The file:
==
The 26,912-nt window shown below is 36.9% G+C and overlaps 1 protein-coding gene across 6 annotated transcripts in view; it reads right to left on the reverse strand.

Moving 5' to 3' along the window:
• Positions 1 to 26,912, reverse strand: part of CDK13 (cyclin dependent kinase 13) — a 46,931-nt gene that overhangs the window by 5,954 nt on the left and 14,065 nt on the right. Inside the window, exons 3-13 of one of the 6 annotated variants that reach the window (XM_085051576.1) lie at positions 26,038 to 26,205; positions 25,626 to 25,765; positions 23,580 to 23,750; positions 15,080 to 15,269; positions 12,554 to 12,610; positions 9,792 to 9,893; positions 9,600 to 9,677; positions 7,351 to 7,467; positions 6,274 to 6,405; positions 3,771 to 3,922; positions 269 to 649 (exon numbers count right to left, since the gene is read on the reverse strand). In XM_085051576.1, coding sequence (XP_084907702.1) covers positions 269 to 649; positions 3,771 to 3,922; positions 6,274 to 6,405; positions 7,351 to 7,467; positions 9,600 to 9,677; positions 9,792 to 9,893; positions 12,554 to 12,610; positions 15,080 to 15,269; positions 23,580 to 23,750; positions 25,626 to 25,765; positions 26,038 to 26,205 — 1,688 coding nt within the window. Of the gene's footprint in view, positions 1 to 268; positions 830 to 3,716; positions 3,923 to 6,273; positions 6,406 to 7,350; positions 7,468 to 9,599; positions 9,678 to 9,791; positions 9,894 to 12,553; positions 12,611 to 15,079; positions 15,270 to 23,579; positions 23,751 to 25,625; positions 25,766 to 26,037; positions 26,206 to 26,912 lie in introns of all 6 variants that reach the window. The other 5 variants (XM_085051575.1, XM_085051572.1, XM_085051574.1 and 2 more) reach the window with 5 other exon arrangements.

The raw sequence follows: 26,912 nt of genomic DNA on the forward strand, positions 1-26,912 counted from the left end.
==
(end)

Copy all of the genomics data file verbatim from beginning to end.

The 26,912-nt window shown below is 36.9% G+C and overlaps 1 protein-coding gene across 6 annotated transcripts in view; it reads right to left on the reverse strand.

Moving 5' to 3' along the window:
• Positions 1 to 26,912, reverse strand: part of CDK13 (cyclin dependent kinase 13) — a 46,931-nt gene that overhangs the window by 5,954 nt on the left and 14,065 nt on the right. Inside the window, exons 3-13 of one of the 6 annotated variants that reach the window (XM_085051576.1) lie at positions 26,038 to 26,205; positions 25,626 to 25,765; positions 23,580 to 23,750; positions 15,080 to 15,269; positions 12,554 to 12,610; positions 9,792 to 9,893; positions 9,600 to 9,677; positions 7,351 to 7,467; positions 6,274 to 6,405; positions 3,771 to 3,922; positions 269 to 649 (exon numbers count right to left, since the gene is read on the reverse strand). In XM_085051576.1, coding sequence (XP_084907702.1) covers positions 269 to 649; positions 3,771 to 3,922; positions 6,274 to 6,405; positions 7,351 to 7,467; positions 9,600 to 9,677; positions 9,792 to 9,893; positions 12,554 to 12,610; positions 15,080 to 15,269; positions 23,580 to 23,750; positions 25,626 to 25,765; positions 26,038 to 26,205 — 1,688 coding nt within the window. Of the gene's footprint in view, positions 1 to 268; positions 830 to 3,716; positions 3,923 to 6,273; positions 6,406 to 7,350; positions 7,468 to 9,599; positions 9,678 to 9,791; positions 9,894 to 12,553; positions 12,611 to 15,079; positions 15,270 to 23,579; positions 23,751 to 25,625; positions 25,766 to 26,037; positions 26,206 to 26,912 lie in introns of all 6 variants that reach the window. The other 5 variants (XM_085051575.1, XM_085051572.1, XM_085051574.1 and 2 more) reach the window with 5 other exon arrangements.

The raw sequence follows: 26,912 nt of genomic DNA on the forward strand, positions 1-26,912 counted from the left end.